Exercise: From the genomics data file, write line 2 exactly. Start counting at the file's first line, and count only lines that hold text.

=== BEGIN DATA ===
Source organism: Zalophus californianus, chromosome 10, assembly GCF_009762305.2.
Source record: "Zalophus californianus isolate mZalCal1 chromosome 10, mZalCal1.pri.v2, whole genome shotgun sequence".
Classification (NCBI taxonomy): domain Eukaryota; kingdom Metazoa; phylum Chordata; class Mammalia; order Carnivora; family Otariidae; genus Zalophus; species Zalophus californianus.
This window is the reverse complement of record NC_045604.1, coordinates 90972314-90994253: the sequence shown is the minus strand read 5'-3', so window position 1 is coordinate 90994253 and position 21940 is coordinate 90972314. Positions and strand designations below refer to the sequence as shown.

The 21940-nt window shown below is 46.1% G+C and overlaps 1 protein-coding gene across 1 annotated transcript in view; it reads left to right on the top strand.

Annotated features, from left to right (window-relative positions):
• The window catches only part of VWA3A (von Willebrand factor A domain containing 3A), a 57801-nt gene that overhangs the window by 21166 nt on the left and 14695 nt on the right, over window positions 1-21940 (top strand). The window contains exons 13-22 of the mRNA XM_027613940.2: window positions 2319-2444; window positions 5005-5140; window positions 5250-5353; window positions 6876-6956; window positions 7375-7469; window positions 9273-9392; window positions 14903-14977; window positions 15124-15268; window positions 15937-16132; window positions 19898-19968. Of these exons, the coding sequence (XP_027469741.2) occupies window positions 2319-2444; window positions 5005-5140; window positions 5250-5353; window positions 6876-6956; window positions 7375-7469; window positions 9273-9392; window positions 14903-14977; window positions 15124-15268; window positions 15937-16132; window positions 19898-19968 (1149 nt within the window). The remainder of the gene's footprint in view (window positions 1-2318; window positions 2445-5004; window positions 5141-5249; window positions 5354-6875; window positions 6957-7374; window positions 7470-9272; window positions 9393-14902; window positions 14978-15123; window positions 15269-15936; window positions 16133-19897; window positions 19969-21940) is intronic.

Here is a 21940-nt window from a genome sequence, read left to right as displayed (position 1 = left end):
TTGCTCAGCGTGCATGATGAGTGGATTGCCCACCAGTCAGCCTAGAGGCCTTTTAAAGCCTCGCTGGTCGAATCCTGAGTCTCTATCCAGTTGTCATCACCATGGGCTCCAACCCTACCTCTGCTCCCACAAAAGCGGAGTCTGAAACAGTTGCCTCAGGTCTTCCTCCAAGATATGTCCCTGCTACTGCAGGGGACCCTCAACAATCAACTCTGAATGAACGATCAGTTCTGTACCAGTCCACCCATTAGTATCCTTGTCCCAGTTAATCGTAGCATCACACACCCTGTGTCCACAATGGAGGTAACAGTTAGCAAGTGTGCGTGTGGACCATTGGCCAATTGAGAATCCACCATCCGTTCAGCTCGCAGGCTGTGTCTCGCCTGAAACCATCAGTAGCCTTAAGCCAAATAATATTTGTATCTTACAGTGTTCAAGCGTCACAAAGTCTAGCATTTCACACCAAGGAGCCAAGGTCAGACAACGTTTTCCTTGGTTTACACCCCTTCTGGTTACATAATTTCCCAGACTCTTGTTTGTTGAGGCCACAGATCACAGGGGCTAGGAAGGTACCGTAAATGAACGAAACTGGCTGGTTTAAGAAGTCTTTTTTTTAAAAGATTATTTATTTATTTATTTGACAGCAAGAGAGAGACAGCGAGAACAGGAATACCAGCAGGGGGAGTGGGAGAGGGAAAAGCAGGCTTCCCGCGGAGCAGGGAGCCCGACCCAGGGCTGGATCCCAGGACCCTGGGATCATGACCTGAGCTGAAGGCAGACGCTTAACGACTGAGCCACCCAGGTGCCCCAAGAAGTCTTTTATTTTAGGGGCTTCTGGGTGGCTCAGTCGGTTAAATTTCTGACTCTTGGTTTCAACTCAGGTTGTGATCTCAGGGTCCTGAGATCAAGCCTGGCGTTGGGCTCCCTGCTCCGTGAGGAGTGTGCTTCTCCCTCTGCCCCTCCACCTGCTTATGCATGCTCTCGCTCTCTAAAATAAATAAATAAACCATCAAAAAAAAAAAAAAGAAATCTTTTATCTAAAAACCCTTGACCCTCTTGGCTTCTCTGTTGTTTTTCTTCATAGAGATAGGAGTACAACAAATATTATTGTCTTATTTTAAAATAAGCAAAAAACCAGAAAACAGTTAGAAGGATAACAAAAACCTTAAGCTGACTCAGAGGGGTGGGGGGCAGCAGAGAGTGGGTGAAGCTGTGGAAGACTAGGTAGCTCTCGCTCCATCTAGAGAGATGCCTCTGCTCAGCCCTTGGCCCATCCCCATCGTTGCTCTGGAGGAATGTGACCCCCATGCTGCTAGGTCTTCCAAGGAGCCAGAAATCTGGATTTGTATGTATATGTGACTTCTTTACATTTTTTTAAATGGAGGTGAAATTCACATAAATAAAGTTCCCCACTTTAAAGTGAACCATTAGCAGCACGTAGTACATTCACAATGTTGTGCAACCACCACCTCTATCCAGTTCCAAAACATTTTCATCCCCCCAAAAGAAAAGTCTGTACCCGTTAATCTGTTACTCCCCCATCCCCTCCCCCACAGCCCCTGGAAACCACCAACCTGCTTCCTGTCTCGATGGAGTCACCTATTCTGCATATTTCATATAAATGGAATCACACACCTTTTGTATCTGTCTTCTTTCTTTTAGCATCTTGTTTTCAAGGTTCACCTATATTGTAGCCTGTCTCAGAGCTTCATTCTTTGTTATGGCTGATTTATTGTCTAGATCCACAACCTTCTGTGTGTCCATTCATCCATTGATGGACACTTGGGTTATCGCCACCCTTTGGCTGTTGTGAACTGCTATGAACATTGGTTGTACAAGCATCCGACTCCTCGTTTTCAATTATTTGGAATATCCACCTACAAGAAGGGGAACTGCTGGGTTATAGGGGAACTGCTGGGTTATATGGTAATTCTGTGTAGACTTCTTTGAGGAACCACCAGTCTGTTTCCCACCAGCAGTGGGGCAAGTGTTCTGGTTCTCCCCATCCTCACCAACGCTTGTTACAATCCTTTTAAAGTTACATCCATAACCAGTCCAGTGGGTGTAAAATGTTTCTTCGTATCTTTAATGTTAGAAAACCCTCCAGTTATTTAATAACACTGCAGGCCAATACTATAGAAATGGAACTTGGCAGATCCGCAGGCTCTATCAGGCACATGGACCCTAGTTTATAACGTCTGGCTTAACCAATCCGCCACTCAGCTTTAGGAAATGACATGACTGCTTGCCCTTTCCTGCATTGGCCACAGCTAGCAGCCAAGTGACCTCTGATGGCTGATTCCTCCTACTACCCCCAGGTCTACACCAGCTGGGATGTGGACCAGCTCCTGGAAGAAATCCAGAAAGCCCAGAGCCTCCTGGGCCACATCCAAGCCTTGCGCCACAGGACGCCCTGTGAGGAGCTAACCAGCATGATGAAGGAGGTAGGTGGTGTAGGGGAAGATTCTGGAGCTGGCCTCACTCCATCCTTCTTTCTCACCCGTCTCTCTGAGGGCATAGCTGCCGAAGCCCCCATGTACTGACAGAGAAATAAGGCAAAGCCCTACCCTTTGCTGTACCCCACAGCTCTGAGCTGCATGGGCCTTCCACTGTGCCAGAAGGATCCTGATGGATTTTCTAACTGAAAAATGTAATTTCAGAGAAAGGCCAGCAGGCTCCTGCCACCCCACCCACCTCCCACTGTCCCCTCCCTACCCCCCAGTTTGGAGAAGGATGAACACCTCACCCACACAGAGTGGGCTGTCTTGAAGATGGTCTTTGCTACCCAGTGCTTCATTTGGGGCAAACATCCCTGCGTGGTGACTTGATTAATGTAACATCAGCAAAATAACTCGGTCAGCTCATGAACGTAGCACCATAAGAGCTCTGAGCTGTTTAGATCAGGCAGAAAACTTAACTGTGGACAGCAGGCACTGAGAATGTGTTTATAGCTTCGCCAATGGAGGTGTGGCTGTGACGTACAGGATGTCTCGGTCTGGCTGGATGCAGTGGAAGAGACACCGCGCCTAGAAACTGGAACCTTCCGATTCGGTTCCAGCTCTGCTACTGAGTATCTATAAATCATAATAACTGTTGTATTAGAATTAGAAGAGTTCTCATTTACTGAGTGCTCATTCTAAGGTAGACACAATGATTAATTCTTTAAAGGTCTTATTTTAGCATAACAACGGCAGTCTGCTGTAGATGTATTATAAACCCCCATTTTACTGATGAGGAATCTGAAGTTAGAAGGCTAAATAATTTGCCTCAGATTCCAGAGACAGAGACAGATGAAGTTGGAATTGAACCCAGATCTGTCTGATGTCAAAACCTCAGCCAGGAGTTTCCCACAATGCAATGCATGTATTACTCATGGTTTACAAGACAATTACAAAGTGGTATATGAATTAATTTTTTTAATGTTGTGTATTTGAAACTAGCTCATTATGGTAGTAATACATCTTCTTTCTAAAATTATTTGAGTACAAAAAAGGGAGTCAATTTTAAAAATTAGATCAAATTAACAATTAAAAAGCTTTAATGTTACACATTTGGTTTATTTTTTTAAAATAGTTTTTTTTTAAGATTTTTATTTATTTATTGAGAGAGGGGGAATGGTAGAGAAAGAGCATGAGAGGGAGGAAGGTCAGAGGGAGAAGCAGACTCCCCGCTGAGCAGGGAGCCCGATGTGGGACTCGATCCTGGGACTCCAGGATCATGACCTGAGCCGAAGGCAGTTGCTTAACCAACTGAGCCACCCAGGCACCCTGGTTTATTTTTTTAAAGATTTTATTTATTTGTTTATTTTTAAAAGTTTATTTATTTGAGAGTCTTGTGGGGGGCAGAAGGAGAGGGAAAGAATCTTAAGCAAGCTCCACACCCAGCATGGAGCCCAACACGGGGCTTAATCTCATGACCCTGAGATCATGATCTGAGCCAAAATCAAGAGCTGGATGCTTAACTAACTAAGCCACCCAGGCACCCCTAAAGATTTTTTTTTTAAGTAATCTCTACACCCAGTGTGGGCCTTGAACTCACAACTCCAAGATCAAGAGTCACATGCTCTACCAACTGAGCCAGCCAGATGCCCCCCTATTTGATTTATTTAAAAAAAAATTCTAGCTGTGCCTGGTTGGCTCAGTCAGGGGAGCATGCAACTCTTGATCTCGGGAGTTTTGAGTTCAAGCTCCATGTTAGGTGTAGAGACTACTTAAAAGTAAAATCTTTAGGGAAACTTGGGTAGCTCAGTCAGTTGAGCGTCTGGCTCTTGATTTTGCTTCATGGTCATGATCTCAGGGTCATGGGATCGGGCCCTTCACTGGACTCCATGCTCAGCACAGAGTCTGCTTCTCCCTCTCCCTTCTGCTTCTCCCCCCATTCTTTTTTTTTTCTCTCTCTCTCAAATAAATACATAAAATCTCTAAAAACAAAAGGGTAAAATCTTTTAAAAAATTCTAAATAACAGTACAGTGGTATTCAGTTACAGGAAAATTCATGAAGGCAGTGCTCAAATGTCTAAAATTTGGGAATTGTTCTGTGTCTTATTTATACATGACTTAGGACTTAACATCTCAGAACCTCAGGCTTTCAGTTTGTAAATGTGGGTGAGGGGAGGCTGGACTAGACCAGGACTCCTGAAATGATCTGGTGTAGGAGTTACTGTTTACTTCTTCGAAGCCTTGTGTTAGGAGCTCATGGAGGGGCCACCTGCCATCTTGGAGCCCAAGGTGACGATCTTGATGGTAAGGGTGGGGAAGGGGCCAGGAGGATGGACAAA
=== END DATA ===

Source record: "Zalophus californianus isolate mZalCal1 chromosome 10, mZalCal1.pri.v2, whole genome shotgun sequence".